If you’ve been paying attention to federal energy policy in
the U.S. lately, you’ll know that the Clean Power Plan is back in the spotlight.
The Clean Power Plan (CPP) is the Environmental Protection
Agency’s rule designed to have states lower their carbon emissions from
existing power plants. It is seeking a national carbon reduction goal of 32
percent below 2005 levels by 2030. The Plan is currently on hold while the U.S.
Court of Appeals determines its legal standing.
The U.S. Court of Appeals for the D.C. Circuit began hearing
oral arguments on the CPP last month, and pundits are volleying arguments in
support and opposition of the rule.
However, few people are talking about something exceptional:
many states are already on track to
meet their carbon reduction requirements. How can this be? The answer, it turns
out, is blowing in the wind.
The CPP sets an emission reduction target for each state and
gives them flexibility and responsibility for reaching that target via a State
Implementation Plan (SIP). This allows each state to assess its energy sources,
needs, and financial landscape so they can make a plan that works best for them.
Whatever the outcome, we know one thing to be true: electricity providers have
already begun the transition toward clean technologies.
Wind power has become one of the most cost-effective sources
of electricity generation in the nation. Due to siting and technology
improvements, the price consumers pay for wind power has dropped 66 percent
in the last 6 years. Simply put, wind power has become increasingly affordable.
Electric utilities have begun to take notice that wind power
is on-sale. In 2015, 8.5 gigawatts of wind energy were
installed in the U.S., more capacity than any other source of electricity
generation and 65 percent more than in 2014. And wind power doesn’t show any
signs of slowing down: 18,200 megawatts (MW) are currently under construction or
in advanced stages of development, and utilities are beginning to include more
wind energy in their integrated resource plans. Xcel Energy, the nation’s
leading electric utility provider of wind energy, recently released an RFP for
1,500 MW of additional wind and plans to reduce its carbon emissions by 60
percent by 2030 from 2005 levels, way beyond CPP requirements. Why? Because they have found wind to be the least-cost option for the future of their business. Their chief executive Ben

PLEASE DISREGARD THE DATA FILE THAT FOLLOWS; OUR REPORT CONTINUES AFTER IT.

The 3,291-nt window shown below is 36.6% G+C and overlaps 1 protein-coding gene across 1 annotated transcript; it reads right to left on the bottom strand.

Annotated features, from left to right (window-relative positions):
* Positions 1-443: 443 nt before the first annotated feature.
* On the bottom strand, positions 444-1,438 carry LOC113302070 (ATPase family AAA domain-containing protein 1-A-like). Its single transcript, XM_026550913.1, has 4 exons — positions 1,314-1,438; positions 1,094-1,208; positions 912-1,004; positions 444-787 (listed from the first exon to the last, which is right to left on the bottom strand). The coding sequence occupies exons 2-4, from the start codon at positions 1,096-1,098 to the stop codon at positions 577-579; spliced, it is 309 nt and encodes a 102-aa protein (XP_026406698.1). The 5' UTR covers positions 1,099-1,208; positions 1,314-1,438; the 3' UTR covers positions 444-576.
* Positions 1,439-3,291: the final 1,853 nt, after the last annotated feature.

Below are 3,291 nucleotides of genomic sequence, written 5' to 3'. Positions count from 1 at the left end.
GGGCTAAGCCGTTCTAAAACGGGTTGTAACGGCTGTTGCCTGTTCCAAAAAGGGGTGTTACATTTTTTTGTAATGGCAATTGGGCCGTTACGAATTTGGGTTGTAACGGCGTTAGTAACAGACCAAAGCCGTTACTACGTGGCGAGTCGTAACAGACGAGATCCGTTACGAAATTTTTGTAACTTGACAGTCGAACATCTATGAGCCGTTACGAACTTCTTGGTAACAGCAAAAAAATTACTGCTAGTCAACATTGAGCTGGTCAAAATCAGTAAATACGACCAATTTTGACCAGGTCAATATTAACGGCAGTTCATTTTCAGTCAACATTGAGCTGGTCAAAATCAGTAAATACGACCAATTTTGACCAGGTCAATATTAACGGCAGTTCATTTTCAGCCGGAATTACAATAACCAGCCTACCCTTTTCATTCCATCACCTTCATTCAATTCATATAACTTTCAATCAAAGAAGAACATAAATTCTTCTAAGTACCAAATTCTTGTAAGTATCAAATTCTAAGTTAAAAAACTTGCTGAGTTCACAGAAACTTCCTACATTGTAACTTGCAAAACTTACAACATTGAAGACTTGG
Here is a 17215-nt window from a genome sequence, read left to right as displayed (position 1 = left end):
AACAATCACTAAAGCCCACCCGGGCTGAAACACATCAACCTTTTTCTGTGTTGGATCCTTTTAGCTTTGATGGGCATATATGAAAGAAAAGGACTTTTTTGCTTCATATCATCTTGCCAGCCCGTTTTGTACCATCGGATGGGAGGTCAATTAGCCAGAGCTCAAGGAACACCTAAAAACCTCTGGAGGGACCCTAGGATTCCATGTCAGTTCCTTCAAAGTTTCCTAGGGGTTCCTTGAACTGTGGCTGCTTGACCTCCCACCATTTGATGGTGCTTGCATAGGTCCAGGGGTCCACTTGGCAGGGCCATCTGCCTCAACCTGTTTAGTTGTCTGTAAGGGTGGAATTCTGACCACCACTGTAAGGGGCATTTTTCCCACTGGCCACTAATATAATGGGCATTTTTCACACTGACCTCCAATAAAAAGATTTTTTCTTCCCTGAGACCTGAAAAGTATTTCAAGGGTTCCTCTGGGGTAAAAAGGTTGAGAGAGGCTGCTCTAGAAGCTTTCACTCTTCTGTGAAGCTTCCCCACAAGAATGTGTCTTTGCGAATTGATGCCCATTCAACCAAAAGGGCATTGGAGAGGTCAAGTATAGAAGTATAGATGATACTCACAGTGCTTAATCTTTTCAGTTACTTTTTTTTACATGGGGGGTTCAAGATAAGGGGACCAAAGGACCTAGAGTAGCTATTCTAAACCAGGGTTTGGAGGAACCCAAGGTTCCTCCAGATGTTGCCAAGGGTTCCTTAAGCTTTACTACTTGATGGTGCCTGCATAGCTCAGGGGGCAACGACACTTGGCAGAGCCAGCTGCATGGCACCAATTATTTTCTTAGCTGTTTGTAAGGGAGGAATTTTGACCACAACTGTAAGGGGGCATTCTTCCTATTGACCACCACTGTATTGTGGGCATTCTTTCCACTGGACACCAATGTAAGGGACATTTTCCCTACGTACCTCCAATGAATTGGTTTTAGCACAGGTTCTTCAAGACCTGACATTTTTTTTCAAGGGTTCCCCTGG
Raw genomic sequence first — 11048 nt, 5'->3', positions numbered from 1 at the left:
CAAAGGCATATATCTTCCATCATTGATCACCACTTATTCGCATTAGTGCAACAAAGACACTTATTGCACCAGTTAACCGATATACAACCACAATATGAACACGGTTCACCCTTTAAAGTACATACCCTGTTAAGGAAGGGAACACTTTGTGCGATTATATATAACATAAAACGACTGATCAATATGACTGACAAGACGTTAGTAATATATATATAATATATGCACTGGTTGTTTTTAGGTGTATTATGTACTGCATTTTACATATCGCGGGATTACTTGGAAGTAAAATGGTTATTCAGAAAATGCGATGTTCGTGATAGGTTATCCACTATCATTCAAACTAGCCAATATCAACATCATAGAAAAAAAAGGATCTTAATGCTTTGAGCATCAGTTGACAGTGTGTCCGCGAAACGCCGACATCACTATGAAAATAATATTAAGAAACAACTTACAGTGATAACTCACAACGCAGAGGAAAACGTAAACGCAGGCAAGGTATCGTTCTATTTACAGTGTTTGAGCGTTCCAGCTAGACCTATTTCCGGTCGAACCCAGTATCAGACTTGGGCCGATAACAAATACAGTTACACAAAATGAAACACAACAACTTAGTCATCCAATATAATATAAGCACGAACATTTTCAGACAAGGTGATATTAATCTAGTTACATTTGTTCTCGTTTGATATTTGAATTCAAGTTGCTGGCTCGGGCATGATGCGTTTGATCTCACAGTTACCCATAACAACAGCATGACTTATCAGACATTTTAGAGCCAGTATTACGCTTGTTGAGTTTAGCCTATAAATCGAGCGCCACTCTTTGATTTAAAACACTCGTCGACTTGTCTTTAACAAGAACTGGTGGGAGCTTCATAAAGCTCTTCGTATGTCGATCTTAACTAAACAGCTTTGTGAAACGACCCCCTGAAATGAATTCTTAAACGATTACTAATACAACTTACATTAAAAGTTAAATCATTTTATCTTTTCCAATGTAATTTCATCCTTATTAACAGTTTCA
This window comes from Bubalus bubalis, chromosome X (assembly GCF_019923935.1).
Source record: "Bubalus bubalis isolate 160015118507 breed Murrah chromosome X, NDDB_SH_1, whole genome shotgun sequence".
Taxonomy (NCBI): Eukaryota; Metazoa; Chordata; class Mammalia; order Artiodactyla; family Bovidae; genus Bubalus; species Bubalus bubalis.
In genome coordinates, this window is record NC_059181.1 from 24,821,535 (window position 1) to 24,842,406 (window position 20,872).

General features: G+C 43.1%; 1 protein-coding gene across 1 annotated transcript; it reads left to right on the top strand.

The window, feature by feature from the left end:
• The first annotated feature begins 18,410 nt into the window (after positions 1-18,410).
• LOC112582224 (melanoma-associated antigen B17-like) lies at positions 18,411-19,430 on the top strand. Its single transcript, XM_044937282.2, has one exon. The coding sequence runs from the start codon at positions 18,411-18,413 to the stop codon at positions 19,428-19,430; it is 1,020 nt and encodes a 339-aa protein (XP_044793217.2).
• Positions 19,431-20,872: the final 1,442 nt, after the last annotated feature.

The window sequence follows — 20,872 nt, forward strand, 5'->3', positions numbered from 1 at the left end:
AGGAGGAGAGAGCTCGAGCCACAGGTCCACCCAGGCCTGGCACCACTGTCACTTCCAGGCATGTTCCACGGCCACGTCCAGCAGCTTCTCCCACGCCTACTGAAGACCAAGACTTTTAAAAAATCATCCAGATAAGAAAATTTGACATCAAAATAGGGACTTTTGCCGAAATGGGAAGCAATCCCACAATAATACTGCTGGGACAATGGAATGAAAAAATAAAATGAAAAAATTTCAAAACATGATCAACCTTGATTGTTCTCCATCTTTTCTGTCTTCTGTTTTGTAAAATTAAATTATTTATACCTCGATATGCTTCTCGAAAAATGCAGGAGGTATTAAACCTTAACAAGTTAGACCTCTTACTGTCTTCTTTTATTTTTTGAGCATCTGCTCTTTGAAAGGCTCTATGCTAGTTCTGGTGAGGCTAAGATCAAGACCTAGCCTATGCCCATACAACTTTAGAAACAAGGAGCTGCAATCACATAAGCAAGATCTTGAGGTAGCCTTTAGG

stated that wind power can act as a hedge against volatile future price
increases of natural gas. The wind industry is undergoing massive growth, and
it shows no signs of stopping anytime soon.
From manufacturing and construction to regulation and
administration, the wind industry is putting Americans to work. The U.S. wind
employs 88,000 Americans, and wind technician is the fastest-growing
profession in the nation. A broad spectrum of careers are needed for the
electricity from a turbine to power your home – manufacturers make the steel
towers and the other 8,000 component parts of a turbine; scientists and
engineers are involved in project siting; shipping, rail, and trucking
companies deliver the blades; construction workers build towers, and don’t
forget about all the paperwork and finance-planning that goes into each project.
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On top of these
benefits, farmers hosting turbines on their land receive $222
million a year nationally in land-lease payments and wind developers contribute
substantial tax revenues toward rural communities. So it’s not hard to
understand why 91 percent
of Americans support expanding wind power. Choosing wind power to generate
our electricity doesn’t just mean lowering emissions and saving money on your
electric bill, it means supporting well-paying jobs and a bright economic
Seasons may come and go before the final outcome of the CPP
is determined, but the clean energy transition has already begun. Make no
mistake: we are at a tipping point where renewable energy technologies are
rapidly changing and ready to transition the U.S. into a clean energy economy,
but our policies will determine the pace at which we make that transition. Minnesota,
California, New York, and 16 other states have continued planning for their CPP
requirements, and their choice to embrace renewable technologies like wind
power will result in cheaper electricity, reduced carbon emissions, and a
stronger economy to benefit all Americans.
This article originally appeared in Morning Consult.